tells of the eccentric MP for Athboy, Co. Meath – born 300 years ago this month – who thought he was a teapot, and was afraid his spout might break off.
Many people have had delusions of grandeur: Cork’s Edward Kenealy claimed he was the Twelfth Messenger of God, and Anna Anderson was convinced she was Anastasia, Tsar Nicholas II’s youngest daughter. As for all those professing to be Napoleon Bonaparte, let’s not go there.
Less well-documented are people who believed they were pieces of crockery. John Bligh, 3rd Earl of Darnley, was born in 1719, near Gravesend, Kent. The Bligh family-owned land in nearby Cobham, as well as most of Athboy.
When he was eight years old, he was sent to Westminster School, with other boys from wealthy families. From there, he was admitted to Merton College, Oxford, graduating with an MA in 1738.
Before taking up residence on the Darnley estate, at Clifton, Co. Meath, Bligh did the grand tour of Italy — the educational luxury of the day — paid for by his elder brother, Edward. In a somewhat pathetic letter to Edward from Rome, in 1740, he whinged about the hot weather, bad air, “excessive dear prices,” and unpaid bills that were causing him “uneasiness” and “great distress,” and begged him to send more money.
Back in Ireland, tenant farmers had long-detested the Darnleys. “The first Lord Darnley served Cromwell as a butcher, butchering the Irish…” (T. Ua Conmhidhe, Stories and Legends). They were never “conventional” or “average” characters,” says E. Wingfield-Stratford (The Lords of Cobham Hall, 1959), but the 3rd Earl, by all accounts, was quirkier than most.
Outwardly, John Bligh appeared “solid” and “capable,” a man “terribly conscious of his own dignity.” His eccentricities did not stop him becoming MP for Athboy — which he represented from 1739 until 1748 — and for Maidstone, Kent — which he served from 1741 to 1747.
That very year, when Edward died, aged 31, John succeeded to the title and family estates. These included Cobham Hall, Kent, which his father had ‘come into’ following his profitable marriage to a wealthy heiress.
After failing to be elected MP for Tregony, Cornwall, in 1754, Bligh never stood again for parliament, either in England or Ireland. The seat that he gained in the House of Lords, in 1765, gave him the opportunity to return to Ireland more frequently.
In Dublin, on September 11, 1766, the “ageing nobleman” — he was almost 48-years-old — suddenly married eighteen-year-old Mary Stoyte, a wealthy heiress and only child of John Stoyte, a leading barrister from Streete, Co. Westmeath. The unexpected marriage, between a sworn bachelor and a young woman, shocked Dublin society.
A letter at the Surrey History Centre, in Woking, written by the Rev. George Chinnery (future Dean of Cork) to Viscountess Midleton (18 Aug. 1762), remarks on Bligh’s astonishingly late decision.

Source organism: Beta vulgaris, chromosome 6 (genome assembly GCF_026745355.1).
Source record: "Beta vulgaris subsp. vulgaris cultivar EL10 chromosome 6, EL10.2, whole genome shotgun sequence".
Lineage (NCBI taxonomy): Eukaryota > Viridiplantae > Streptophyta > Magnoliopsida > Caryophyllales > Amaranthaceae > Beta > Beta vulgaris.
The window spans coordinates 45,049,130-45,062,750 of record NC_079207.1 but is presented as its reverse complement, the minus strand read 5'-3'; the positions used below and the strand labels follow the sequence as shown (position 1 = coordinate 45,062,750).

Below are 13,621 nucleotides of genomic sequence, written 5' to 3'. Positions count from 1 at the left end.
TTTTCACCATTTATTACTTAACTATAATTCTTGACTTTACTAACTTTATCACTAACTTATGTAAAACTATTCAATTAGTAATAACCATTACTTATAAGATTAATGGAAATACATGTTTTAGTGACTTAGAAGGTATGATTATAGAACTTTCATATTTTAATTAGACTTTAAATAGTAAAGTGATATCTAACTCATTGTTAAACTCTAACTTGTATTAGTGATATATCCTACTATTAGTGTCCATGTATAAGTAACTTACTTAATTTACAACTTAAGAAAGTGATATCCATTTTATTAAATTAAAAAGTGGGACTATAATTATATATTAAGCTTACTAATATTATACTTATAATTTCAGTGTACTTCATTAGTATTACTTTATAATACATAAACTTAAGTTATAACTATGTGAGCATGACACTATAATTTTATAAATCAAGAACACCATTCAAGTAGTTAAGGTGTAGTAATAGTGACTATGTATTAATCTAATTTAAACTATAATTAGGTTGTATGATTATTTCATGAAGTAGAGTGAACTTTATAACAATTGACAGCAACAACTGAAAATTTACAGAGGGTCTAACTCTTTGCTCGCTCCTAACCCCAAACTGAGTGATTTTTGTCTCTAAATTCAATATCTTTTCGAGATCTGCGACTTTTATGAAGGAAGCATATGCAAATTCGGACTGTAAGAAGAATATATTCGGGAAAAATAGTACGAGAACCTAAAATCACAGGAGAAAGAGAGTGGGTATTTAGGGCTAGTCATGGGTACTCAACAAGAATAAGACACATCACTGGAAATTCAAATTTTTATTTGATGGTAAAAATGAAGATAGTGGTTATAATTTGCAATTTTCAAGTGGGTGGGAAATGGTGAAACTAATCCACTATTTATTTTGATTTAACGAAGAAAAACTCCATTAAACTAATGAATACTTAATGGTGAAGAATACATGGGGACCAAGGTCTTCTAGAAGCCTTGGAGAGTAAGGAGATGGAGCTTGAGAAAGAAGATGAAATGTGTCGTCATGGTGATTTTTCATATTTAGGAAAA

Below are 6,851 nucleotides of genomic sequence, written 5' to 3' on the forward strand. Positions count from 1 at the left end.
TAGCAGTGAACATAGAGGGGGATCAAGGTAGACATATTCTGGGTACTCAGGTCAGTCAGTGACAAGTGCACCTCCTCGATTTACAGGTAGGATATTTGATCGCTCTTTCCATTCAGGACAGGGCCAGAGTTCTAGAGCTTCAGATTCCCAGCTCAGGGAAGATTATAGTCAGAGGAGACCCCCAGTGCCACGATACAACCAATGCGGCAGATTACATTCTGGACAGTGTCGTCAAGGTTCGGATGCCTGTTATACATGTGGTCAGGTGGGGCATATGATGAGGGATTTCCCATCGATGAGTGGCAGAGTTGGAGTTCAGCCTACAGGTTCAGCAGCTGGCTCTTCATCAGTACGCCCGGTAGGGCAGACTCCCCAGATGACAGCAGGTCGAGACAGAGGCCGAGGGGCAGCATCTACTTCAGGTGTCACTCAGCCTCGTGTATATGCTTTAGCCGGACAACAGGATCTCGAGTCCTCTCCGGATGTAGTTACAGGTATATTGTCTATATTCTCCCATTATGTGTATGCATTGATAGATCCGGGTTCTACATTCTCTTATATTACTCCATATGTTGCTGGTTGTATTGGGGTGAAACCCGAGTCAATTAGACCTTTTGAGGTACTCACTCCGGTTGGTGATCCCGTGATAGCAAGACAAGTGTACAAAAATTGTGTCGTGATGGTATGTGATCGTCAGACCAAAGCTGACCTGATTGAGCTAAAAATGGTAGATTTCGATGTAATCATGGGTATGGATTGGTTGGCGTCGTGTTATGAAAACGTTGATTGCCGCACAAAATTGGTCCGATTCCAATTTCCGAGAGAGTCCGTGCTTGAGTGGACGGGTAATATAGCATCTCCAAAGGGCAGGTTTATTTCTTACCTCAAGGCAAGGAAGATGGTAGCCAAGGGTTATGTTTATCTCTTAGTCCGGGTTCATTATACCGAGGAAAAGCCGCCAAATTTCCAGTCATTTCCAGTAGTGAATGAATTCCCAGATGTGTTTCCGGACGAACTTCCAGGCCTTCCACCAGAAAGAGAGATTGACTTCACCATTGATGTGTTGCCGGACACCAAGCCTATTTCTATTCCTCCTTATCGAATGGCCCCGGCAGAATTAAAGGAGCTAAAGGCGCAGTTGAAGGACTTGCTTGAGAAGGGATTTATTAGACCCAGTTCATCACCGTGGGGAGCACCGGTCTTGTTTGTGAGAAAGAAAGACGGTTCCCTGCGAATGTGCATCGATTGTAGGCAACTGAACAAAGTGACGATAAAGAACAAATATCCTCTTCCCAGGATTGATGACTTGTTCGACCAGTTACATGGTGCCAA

“Prim, plain, beady-eyed, and rather pleasantly old-maidish,” little Mary had attracted an army of young suitors wanting to get their hands on her money, but finally gravitated “to the safekeeping of a middle-aged partner… substantial in every sense of the word,” continues Wingfield-Stratford.
The new Countess of Darnley had to cope with the odd private behaviour of her touchy husband. According to a manuscript in the possession of the Tighe family, on the night of his marriage, John Bligh “imagined himself to be a fine China tea pot, and was under great fears, lest the spout should be broken off before morning!” [Permission: deputy keeper of the records, Public Records Office of Northern Ireland, PRONI D2685/14/1].
The anecdote caused “great mirth” in Dublin. Fortunately, the earl’s absence — he was in Kent — meant he did not witness the guffaws.
During his long bachelorhood, he had neglected Cobham Hall, and the family’s grand mansion was now a “derelict pile in an uncultivated waste.” In order to fund the building’s conversion, from a “gaunt and bleak shell” into a luxurious mansion, the people of Ireland suffered “rags, lice and poverty,” complained Kilkenny artist Letitia Bushe, in a letter to Lady Anne Bligh.
In spite of his nocturnal fears, the earl managed to father seven children: John (1767), Mary (1768), Edward (1769), Theodosia (1771), Sarah (1772), Catherine (1774), and William (1775).
Although he rashly sent baby John to Kent ahead of him and his wife, Bligh was, at the same time, terrified in case any of the children became ill: “Take care you do not heat yourself by walking too fast, or too much… or by eating salt meat, hard dumpling, hot rolls or buttered biscuits,” he warns John, at Eton, years later.
Each summer, he took the family to Weymouth, where the seawater was believed to strengthen weak constitutions and help brace nerves.
Despite every precaution, in 1781 John Bligh caught malaria. Attempts to treat him with quinine and peppermint-water purges failed, and on 31 July, 1781, he died, at the age of 61. As far as we know, his spout was still intact. Mary lived on until 1803.
In 2011, Adam’s Auction House, in Dublin, resurrected the teapot tale, when it put up for sale the silk christening robes and bonnets of John, the 4th Earl of Darnley (1781-1831), who was to turn his back on politics and become a cricketer. As for delusions, nothing in the teapot line: he merely claimed to be the 7th Duke of Lennox.
The House of Lords was not impressed.